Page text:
While it's not always easy to distinguish reality from theater in Washington, Conrad said most of those in the Senate and House realize the consequences of a failure to compromise. He said only a small minority refuses to budge, even a little, and that's where the hold up is. Conrad said the partisanship in Washington is indeed very bad at the moment.
Turning to a brighter topic, Conrad said that his state is very proud to now be the fourth largest oil producing state in the country. He said unemployment in North Dakota is now just 3.2% and his state is just looking for Washington to get out of its way and let U.S. oil make a dent into the $1 billion a day the country sends to OPEC nations. Conrad said infrastructure, including roads and pipelines, will be vital to the continued growth of the American oil renaissance.
In the "Executive Decision" segment, Cramer sat down with David Wenner, president and CEO of
, a stock that's up 59% since Cramer first recommended it in October, 2010, but also one that was down 8.9% today as the company delivered what Wall Street saw as an in-line quarter.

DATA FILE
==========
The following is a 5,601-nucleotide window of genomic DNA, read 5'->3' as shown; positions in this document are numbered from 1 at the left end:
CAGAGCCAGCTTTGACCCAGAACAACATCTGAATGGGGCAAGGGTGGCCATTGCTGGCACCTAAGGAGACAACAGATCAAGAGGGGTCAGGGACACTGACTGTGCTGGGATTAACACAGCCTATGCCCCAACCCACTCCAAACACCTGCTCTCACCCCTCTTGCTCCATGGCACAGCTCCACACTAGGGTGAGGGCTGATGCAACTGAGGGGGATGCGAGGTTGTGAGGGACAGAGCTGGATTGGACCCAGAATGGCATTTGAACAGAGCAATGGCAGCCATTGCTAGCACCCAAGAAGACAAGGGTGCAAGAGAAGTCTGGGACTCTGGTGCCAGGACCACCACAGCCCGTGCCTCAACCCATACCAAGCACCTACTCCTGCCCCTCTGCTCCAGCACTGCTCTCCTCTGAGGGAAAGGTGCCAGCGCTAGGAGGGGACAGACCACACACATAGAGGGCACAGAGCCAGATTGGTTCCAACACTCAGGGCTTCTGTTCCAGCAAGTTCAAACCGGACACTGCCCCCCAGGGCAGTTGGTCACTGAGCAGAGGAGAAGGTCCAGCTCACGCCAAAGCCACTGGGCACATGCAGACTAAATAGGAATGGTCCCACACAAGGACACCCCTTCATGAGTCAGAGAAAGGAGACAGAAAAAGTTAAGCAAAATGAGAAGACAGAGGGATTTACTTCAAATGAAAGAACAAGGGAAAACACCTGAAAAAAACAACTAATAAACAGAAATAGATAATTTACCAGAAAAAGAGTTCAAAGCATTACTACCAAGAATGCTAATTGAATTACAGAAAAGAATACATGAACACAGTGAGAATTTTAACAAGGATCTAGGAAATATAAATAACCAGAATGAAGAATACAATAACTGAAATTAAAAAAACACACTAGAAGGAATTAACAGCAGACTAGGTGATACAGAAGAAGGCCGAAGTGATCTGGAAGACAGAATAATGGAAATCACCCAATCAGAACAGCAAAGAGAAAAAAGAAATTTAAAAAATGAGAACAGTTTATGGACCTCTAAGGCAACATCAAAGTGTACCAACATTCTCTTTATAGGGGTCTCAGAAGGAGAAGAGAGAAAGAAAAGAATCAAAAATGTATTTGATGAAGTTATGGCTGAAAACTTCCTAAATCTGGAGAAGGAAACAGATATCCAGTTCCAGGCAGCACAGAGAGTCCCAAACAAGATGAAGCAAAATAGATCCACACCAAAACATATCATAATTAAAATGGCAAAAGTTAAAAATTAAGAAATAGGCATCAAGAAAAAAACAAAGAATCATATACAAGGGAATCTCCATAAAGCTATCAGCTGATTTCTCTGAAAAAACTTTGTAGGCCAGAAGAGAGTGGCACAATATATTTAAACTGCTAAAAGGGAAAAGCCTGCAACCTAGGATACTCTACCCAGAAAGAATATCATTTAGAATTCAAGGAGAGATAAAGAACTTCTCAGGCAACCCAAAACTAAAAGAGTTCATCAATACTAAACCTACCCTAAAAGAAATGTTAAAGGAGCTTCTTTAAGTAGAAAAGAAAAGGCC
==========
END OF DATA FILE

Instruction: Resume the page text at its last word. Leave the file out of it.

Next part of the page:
Wenner said that B&G spoiled investors by raising their estimates every quarter. He said there was nothing broken with the company this quarter, adding it simply did not raise their targets again. "It was a good quarter," said Wenner, "there was good growth and good revenues."
Wenner dispelled any notion that the company's dividend would be in trouble. He said food companies don't have a cash problem, they have a growth problem, which is why having great brands makes all the difference. Even the company's least performing brands are at the industry average, said Wenner. "They might not be superior brands, but there's no reason to get rid of them," he said.
When asked about cost pressures, Wenner said that packaging is the main issue for B&G. He said it's true that for some products, packaging costs more than what's inside. Jars, cans and plastics are all on the rise, said Wenner. To combat these pressures, B&G has not raised prices however, and instead uses lesser coupon deals and promotions to offset the costs.
Cramer said he's amazed that investors had such a problem with B&G's quarterly results. He said the company is still delivering and he's still a believer in Wenner.